"Where there is no vision, the people perish: but he that keepeth the law, happy is he."
-- Proverbs 29:18, King James Bible (KJV)

Saturday, April 25, 2015

The Supreme Court Ban on Cameras is a Legitimate Issue, But No Compelling Reason Can Be Advanced for Either Live or Taped TV or Similar Camera-Based Coverage: A Courtroom Should Not be Confused with Entertainment: Courts and Judges Have a Job to Do

Just because something is technically possible does not mean it should be done.

We live in a world where too many senseless things are permitted just because technological development enables them. We have, for example, recently entered "the drone age", and we see far more upcoming negative consequences than positive. Keep the air free of these potential monstrosities.

Tech advancement should serve and benefit mankind and its institutions.
Too often this is not the case.

At the New York Times, Jonathan Sherman has an op-ed titled End the Supreme Court’s Ban on Cameras.

Although we were once of the opinion that cameras in court might be something positive, the increasingly negative development of sensationalistic media and the public's preference for yellow tabloid junk as opposed to quality news indicates to this writer that courts should stay as far away from the "entertainment" side of court media as possible, and that means "no cameras".

The job of courts is do justice under law.
Nothing more. Nothing less. But nothing more.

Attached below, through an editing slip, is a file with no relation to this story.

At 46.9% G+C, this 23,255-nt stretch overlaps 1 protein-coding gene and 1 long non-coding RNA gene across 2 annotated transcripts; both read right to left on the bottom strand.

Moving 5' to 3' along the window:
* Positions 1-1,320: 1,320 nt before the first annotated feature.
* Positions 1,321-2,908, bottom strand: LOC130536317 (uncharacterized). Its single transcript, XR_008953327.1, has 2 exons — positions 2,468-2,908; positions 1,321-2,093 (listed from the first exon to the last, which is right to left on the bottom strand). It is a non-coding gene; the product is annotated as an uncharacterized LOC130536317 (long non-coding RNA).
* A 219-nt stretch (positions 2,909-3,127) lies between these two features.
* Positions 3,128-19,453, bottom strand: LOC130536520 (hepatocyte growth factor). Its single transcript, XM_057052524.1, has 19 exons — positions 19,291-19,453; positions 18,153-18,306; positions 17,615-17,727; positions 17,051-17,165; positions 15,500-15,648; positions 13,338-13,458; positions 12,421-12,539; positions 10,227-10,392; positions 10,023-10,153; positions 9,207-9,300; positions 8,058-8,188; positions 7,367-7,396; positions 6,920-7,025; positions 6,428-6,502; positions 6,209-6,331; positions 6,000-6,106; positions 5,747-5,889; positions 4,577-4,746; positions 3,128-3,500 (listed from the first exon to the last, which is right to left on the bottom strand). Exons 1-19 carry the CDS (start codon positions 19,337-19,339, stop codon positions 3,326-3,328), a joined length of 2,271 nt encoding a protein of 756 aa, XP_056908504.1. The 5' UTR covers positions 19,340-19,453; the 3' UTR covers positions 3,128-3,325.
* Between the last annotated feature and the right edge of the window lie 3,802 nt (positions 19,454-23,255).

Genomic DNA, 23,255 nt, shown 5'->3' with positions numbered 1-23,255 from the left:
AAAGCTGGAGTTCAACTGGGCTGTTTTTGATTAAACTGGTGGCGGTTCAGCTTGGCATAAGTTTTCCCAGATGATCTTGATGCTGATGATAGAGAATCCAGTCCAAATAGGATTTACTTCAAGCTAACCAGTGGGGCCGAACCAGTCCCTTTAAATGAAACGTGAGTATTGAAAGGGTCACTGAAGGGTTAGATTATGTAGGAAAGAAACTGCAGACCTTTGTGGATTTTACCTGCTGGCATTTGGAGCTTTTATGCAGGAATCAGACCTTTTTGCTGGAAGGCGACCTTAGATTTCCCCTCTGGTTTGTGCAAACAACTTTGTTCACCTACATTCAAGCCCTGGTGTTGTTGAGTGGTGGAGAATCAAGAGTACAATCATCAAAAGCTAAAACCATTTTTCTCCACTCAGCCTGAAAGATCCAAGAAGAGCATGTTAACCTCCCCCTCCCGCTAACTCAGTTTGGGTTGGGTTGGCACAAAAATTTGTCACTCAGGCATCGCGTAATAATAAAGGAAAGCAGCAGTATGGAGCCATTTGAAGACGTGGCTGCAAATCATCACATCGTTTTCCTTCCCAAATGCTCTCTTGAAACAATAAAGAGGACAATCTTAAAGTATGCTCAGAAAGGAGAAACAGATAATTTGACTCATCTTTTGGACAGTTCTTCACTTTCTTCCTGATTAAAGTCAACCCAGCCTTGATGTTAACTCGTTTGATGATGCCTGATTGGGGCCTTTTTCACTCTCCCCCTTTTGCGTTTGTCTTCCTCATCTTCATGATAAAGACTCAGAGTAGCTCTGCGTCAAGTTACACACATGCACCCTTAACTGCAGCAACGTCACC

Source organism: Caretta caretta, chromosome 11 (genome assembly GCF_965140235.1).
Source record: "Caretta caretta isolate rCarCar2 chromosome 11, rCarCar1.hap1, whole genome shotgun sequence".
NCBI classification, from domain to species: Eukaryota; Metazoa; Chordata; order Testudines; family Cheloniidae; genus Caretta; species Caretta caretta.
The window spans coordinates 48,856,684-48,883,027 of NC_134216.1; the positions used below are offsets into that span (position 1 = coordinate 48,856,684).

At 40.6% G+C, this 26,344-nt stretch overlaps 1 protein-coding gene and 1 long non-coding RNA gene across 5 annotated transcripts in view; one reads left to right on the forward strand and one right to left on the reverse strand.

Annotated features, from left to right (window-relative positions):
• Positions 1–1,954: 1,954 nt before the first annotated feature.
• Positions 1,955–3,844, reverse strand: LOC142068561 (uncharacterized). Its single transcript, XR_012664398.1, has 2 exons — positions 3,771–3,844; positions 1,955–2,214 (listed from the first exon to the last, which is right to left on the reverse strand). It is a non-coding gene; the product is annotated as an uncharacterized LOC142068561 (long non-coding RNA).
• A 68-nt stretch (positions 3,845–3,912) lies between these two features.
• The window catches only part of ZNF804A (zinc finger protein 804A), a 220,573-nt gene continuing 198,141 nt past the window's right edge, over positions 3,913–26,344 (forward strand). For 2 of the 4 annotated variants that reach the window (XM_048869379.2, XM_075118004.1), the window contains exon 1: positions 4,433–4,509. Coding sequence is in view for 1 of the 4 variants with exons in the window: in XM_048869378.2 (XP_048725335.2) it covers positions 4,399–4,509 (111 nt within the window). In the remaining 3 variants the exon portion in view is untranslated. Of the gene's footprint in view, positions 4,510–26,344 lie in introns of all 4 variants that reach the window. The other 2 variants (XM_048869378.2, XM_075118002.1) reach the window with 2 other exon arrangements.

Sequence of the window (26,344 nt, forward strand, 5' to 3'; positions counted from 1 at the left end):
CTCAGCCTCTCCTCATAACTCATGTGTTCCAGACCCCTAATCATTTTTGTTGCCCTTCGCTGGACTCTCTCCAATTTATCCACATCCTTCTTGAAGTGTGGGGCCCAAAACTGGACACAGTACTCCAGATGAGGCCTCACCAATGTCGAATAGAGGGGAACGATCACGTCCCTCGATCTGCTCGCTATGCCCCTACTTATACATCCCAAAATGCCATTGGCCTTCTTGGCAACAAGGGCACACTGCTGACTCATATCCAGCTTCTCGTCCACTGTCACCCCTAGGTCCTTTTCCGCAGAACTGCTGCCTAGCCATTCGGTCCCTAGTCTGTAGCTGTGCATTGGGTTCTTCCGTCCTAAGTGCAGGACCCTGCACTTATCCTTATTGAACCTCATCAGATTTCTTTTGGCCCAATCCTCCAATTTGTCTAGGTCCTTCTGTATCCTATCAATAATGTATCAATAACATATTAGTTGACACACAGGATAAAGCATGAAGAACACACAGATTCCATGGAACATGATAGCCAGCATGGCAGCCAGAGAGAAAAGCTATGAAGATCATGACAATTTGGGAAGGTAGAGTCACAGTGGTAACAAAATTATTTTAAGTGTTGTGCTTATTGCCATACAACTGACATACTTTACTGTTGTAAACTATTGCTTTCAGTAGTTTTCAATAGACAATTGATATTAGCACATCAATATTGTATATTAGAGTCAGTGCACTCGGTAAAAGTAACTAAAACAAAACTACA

For cameras we have Hollywood. The courts have a different function.

Respect for the law will unavoidably suffer in the long term if the judiciary is reduced to being more or less crews of leading men and ladies, stunt men, darlings of the public, or their opposite. "Speaking" the nation's law should not turn into a popularity contest, which it surely would if every sentence could be filmed and published in the media.

We already have enough organizations manned by incompetents whose main claim to fame is that they know how to please, to look good, to wear the right clothing, to phrase the right texts, to be "politically correct", etc., but often people who do a great deal of damage by not being truly qualified for the job that they are ostensibly doing.

Frankly, as a matter of law, we need less judicial pandering to the masses and more normative, exemplary behavior for the benefit of the weak hordes who need it.

"No cameras," thank you.

 Let them read the oral argument transcripts!

 Hah! Who does?